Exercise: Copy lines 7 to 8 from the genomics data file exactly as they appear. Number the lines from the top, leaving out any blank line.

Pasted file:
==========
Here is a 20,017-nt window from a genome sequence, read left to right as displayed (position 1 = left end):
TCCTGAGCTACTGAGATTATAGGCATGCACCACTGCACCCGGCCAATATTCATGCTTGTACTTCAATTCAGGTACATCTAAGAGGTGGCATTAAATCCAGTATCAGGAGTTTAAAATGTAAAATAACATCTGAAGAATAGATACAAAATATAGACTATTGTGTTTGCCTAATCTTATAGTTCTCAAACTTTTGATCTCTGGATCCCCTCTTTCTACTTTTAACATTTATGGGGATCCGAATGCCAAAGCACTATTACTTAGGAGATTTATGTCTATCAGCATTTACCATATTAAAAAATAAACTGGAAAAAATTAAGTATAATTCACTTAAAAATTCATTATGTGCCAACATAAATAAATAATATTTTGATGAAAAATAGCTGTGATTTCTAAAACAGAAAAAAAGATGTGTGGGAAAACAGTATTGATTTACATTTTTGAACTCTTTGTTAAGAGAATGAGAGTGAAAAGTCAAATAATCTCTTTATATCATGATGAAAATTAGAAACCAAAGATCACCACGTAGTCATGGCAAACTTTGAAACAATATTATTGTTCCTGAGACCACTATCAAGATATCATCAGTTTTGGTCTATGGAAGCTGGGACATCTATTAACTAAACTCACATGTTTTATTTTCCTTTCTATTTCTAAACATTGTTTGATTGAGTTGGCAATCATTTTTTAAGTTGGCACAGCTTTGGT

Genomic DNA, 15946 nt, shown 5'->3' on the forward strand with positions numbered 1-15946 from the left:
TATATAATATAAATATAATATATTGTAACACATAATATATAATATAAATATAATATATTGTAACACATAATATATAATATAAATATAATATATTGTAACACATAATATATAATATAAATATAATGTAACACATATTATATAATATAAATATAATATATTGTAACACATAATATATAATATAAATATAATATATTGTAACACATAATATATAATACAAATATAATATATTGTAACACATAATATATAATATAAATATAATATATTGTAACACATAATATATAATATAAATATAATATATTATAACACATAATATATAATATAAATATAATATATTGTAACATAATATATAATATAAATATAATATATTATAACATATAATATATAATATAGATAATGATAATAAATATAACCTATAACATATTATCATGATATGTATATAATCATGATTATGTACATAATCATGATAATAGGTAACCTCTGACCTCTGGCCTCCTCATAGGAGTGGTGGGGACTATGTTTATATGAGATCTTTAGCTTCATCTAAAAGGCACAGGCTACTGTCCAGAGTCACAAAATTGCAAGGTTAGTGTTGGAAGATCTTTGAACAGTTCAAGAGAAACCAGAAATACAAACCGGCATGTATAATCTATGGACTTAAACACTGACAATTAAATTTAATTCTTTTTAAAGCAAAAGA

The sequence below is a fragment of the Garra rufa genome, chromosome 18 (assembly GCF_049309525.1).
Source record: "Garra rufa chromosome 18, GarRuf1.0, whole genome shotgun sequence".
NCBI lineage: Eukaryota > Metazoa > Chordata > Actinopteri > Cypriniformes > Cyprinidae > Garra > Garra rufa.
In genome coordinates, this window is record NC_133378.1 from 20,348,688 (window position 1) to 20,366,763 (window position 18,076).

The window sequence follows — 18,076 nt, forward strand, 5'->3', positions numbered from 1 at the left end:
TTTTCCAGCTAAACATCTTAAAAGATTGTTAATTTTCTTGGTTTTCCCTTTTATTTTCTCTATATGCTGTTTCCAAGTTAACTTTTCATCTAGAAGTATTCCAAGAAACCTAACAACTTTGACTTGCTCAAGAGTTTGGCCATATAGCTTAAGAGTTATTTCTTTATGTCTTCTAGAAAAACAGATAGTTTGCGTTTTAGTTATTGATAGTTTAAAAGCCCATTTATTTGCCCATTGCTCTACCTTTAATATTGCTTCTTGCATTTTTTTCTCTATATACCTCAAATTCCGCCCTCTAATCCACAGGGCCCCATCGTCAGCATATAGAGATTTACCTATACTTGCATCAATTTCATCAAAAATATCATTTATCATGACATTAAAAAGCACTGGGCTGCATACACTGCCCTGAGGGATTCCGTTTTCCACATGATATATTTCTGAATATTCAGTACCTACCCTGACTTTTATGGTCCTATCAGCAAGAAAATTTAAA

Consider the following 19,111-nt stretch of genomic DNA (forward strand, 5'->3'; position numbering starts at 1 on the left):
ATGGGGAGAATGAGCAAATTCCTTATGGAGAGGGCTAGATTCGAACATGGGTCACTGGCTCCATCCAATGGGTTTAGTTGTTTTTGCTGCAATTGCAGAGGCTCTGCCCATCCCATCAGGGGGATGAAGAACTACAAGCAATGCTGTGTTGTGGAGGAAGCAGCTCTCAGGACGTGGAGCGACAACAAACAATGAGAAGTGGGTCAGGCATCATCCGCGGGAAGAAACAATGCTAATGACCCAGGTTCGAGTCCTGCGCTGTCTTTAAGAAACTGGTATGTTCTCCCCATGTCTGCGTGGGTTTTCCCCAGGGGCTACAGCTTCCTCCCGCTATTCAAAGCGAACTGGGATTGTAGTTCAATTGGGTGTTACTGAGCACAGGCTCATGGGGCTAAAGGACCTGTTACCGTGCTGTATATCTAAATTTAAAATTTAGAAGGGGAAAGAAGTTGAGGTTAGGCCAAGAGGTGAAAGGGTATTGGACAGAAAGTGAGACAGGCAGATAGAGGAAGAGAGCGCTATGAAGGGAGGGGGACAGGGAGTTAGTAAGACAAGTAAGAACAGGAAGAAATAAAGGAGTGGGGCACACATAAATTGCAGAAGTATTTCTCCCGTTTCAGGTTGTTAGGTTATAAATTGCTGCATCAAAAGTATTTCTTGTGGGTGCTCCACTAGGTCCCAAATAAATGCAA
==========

NCBI lineage: Eukaryota > Metazoa > Chordata > Actinopteri > Cypriniformes > Cyprinidae > Garra > Garra rufa.
In genome coordinates, this window is record NC_133378.1 from 20,348,688 (window position 1) to 20,366,763 (window position 18,076).